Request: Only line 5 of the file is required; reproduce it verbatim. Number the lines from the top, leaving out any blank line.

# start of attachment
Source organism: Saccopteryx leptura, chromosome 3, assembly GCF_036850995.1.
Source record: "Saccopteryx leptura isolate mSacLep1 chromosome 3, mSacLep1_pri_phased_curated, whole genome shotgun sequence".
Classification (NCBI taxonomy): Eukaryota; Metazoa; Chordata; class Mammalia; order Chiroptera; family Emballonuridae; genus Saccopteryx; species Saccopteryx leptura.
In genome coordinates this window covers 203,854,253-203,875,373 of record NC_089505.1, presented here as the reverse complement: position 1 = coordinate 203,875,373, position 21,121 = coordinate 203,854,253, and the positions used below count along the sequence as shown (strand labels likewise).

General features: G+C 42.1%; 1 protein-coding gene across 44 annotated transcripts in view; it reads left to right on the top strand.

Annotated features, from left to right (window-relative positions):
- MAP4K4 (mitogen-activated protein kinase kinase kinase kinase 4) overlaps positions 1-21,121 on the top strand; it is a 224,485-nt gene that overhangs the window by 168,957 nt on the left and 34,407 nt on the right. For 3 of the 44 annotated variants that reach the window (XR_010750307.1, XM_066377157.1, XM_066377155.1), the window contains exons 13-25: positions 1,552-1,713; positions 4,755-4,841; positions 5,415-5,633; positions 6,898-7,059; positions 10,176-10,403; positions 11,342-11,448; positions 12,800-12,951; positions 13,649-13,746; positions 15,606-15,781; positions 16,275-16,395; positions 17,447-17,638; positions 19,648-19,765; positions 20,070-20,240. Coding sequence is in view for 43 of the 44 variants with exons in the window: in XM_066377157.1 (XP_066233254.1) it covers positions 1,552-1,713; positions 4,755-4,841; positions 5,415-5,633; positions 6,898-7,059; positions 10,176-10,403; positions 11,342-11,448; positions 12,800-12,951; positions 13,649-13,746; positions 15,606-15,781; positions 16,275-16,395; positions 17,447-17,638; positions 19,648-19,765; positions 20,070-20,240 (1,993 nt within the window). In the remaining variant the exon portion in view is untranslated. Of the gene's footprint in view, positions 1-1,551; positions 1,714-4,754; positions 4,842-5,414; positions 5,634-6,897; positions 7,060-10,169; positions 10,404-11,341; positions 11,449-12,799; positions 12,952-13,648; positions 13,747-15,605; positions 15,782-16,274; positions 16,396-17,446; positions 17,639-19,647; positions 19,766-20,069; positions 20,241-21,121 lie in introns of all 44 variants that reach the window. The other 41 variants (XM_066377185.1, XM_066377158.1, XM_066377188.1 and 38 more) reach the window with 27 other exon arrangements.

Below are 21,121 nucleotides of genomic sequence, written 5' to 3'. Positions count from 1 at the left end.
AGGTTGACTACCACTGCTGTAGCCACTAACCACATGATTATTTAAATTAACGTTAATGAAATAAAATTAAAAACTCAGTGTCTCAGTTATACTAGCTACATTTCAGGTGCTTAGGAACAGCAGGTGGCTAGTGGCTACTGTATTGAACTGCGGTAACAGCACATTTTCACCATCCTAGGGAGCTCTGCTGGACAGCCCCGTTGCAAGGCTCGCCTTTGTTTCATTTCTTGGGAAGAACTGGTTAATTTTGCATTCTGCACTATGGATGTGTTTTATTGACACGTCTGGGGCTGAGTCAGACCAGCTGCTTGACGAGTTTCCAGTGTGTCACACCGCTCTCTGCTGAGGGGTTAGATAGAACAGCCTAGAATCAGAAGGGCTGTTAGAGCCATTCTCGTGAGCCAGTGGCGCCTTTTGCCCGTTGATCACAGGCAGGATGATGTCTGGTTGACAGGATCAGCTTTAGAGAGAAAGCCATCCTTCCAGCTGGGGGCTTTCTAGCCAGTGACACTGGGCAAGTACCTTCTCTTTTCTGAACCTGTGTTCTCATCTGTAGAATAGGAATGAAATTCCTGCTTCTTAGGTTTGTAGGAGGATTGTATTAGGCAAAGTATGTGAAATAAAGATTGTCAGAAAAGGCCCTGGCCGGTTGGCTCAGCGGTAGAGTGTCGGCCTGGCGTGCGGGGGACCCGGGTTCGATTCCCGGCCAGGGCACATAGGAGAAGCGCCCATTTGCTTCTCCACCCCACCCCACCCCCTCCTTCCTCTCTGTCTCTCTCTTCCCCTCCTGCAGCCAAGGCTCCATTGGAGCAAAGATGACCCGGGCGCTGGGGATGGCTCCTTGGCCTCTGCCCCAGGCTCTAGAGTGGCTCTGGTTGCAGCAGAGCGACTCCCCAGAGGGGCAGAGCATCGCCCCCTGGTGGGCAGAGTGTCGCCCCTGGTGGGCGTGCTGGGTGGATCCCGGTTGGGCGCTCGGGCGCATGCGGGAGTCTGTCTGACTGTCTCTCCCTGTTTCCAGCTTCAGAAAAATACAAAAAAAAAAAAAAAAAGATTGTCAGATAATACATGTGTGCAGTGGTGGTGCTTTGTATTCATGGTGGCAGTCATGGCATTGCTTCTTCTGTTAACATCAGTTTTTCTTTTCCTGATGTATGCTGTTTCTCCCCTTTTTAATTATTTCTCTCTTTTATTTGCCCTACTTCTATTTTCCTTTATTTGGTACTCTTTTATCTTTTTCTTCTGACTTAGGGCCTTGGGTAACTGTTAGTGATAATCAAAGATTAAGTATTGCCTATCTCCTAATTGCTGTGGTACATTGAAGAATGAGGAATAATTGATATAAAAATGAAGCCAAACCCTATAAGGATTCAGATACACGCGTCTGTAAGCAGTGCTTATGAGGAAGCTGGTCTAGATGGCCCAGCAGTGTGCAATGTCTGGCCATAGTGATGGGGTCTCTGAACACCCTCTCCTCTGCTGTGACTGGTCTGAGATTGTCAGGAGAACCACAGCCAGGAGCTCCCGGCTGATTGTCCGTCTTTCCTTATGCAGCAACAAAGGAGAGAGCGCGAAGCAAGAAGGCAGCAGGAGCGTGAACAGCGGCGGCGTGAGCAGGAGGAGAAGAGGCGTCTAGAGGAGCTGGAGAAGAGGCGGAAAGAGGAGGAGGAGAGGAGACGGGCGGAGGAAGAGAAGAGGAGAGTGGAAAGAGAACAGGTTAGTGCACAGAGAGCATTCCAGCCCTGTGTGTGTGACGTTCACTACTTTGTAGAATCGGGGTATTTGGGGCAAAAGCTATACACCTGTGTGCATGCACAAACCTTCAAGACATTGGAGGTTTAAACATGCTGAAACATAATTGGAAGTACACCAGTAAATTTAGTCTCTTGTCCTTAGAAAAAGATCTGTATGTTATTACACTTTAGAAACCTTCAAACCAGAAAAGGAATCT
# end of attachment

General features: G+C 42.1%; 1 protein-coding gene across 44 annotated transcripts in view; it reads left to right on the top strand.